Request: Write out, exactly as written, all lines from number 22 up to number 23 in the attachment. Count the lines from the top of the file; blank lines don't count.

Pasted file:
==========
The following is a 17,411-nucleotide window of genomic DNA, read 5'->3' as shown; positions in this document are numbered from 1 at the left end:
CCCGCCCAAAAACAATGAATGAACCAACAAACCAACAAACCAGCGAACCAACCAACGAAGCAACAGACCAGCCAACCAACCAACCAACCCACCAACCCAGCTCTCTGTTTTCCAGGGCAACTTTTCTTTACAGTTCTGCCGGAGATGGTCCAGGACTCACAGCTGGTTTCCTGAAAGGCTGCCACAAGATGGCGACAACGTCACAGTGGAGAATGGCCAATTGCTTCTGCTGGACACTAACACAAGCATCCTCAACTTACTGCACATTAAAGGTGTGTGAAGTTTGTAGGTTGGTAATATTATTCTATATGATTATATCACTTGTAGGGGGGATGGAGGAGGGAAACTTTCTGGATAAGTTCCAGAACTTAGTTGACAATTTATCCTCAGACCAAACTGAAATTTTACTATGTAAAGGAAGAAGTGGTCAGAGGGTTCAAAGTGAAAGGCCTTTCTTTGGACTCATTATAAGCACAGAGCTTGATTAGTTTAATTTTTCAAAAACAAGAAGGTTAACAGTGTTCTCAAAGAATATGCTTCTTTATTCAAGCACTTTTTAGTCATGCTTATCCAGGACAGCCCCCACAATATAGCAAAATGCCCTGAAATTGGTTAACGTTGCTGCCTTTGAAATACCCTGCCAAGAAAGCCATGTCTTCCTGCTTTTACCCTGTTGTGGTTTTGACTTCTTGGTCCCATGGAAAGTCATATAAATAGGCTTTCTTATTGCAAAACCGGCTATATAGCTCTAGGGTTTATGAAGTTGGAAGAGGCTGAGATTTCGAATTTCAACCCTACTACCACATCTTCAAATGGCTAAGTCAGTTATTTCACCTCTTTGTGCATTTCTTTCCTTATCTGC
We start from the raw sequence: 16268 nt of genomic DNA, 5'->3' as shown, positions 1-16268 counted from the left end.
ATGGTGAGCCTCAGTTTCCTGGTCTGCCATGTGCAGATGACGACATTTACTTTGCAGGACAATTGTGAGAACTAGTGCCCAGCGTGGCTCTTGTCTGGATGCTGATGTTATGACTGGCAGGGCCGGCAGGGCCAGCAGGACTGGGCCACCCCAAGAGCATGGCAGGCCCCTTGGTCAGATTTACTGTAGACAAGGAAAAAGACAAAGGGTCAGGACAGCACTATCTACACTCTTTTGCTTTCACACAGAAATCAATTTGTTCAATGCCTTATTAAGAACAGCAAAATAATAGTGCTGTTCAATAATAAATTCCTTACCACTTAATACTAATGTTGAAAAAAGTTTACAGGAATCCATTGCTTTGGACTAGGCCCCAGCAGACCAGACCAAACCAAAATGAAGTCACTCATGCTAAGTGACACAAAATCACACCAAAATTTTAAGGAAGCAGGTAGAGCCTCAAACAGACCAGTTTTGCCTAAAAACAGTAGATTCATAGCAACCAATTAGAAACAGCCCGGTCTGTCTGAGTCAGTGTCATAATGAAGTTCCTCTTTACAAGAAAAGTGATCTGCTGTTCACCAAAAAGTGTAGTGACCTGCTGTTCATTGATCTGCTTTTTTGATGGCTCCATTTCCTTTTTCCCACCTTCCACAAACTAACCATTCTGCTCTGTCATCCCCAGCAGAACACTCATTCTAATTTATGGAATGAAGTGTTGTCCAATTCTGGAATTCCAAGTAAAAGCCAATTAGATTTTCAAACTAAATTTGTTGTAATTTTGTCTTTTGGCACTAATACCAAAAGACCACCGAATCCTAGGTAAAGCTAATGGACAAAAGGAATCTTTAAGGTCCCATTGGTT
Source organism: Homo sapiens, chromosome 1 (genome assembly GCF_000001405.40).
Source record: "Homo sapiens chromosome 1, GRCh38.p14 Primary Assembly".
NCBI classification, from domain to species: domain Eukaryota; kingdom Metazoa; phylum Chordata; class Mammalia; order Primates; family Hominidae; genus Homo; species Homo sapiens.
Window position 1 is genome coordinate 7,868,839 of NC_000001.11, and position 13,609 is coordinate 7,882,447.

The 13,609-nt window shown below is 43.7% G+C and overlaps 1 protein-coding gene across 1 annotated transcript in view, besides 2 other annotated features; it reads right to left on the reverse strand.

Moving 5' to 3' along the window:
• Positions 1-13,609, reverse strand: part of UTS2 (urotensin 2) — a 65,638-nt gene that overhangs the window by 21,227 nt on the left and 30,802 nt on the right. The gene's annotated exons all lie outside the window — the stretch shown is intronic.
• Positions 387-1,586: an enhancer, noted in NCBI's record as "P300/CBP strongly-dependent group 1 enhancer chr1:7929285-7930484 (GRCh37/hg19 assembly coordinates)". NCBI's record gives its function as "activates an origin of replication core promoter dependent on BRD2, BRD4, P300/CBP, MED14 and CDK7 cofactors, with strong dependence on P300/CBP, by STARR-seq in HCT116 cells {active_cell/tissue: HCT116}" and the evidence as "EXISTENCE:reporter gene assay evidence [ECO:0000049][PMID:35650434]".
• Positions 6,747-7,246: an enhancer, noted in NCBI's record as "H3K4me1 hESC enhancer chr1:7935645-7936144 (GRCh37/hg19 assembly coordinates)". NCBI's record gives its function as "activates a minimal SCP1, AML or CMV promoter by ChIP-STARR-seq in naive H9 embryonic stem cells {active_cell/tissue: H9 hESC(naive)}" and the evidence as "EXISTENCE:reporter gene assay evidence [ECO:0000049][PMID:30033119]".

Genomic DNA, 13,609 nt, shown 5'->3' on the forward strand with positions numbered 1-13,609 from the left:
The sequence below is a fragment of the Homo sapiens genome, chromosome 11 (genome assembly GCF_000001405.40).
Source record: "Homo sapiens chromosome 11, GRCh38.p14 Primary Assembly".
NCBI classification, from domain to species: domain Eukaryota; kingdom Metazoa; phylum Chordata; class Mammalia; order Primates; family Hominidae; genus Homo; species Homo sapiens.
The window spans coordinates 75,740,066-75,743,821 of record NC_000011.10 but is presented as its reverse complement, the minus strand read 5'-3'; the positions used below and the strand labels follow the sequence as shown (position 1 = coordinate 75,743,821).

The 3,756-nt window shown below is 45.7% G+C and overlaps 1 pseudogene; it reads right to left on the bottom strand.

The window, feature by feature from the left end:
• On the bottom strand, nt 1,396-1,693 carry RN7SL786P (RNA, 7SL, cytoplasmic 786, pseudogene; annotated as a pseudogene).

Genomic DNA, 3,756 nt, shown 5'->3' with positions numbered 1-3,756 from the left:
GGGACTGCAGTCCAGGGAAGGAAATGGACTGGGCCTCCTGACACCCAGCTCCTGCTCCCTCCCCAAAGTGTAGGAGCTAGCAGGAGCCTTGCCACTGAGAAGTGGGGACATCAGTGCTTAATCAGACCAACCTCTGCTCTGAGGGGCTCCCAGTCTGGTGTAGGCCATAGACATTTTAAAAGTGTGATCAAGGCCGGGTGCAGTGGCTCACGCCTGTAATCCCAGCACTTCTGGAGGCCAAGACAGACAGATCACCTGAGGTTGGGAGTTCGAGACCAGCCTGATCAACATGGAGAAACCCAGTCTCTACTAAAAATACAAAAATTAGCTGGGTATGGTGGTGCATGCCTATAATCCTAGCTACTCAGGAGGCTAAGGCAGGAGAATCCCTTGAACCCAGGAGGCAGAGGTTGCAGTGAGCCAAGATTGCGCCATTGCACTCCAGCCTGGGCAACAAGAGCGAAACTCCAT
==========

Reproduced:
Genomic DNA, 3,756 nt, shown 5'->3' with positions numbered 1-3,756 from the left:
GGGACTGCAGTCCAGGGAAGGAAATGGACTGGGCCTCCTGACACCCAGCTCCTGCTCCCTCCCCAAAGTGTAGGAGCTAGCAGGAGCCTTGCCACTGAGAAGTGGGGACATCAGTGCTTAATCAGACCAACCTCTGCTCTGAGGGGCTCCCAGTCTGGTGTAGGCCATAGACATTTTAAAAGTGTGATCAAGGCCGGGTGCAGTGGCTCACGCCTGTAATCCCAGCACTTCTGGAGGCCAAGACAGACAGATCACCTGAGGTTGGGAGTTCGAGACCAGCCTGATCAACATGGAGAAACCCAGTCTCTACTAAAAATACAAAAATTAGCTGGGTATGGTGGTGCATGCCTATAATCCTAGCTACTCAGGAGGCTAAGGCAGGAGAATCCCTTGAACCCAGGAGGCAGAGGTTGCAGTGAGCCAAGATTGCGCCATTGCACTCCAGCCTGGGCAACAAGAGCGAAACTCCAT